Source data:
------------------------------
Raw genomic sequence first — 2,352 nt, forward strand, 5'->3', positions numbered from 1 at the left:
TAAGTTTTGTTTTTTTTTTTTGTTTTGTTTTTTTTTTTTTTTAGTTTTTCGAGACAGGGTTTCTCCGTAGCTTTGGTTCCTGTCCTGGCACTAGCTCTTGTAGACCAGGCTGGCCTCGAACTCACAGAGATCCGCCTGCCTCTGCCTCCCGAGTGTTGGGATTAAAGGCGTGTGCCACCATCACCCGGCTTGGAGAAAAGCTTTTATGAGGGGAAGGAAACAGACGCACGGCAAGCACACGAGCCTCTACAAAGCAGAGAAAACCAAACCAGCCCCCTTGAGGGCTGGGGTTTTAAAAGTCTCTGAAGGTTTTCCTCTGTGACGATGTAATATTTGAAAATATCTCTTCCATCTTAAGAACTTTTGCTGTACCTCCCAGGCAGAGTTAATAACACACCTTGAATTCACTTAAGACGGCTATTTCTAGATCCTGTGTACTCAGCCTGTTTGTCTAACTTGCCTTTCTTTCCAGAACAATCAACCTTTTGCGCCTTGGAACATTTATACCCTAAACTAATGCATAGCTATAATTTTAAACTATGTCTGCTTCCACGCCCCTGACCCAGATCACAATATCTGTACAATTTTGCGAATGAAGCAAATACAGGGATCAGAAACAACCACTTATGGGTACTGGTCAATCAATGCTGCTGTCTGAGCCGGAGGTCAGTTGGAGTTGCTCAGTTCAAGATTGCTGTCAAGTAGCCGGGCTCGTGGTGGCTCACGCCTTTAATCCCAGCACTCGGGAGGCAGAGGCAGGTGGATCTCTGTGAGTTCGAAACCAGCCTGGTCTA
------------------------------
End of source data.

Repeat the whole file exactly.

Raw genomic sequence first — 2,352 nt, forward strand, 5'->3', positions numbered from 1 at the left:
TAAGTTTTGTTTTTTTTTTTTGTTTTGTTTTTTTTTTTTTTTAGTTTTTCGAGACAGGGTTTCTCCGTAGCTTTGGTTCCTGTCCTGGCACTAGCTCTTGTAGACCAGGCTGGCCTCGAACTCACAGAGATCCGCCTGCCTCTGCCTCCCGAGTGTTGGGATTAAAGGCGTGTGCCACCATCACCCGGCTTGGAGAAAAGCTTTTATGAGGGGAAGGAAACAGACGCACGGCAAGCACACGAGCCTCTACAAAGCAGAGAAAACCAAACCAGCCCCCTTGAGGGCTGGGGTTTTAAAAGTCTCTGAAGGTTTTCCTCTGTGACGATGTAATATTTGAAAATATCTCTTCCATCTTAAGAACTTTTGCTGTACCTCCCAGGCAGAGTTAATAACACACCTTGAATTCACTTAAGACGGCTATTTCTAGATCCTGTGTACTCAGCCTGTTTGTCTAACTTGCCTTTCTTTCCAGAACAATCAACCTTTTGCGCCTTGGAACATTTATACCCTAAACTAATGCATAGCTATAATTTTAAACTATGTCTGCTTCCACGCCCCTGACCCAGATCACAATATCTGTACAATTTTGCGAATGAAGCAAATACAGGGATCAGAAACAACCACTTATGGGTACTGGTCAATCAATGCTGCTGTCTGAGCCGGAGGTCAGTTGGAGTTGCTCAGTTCAAGATTGCTGTCAAGTAGCCGGGCTCGTGGTGGCTCACGCCTTTAATCCCAGCACTCGGGAGGCAGAGGCAGGTGGATCTCTGTGAGTTCGAAACCAGCCTGGTCTA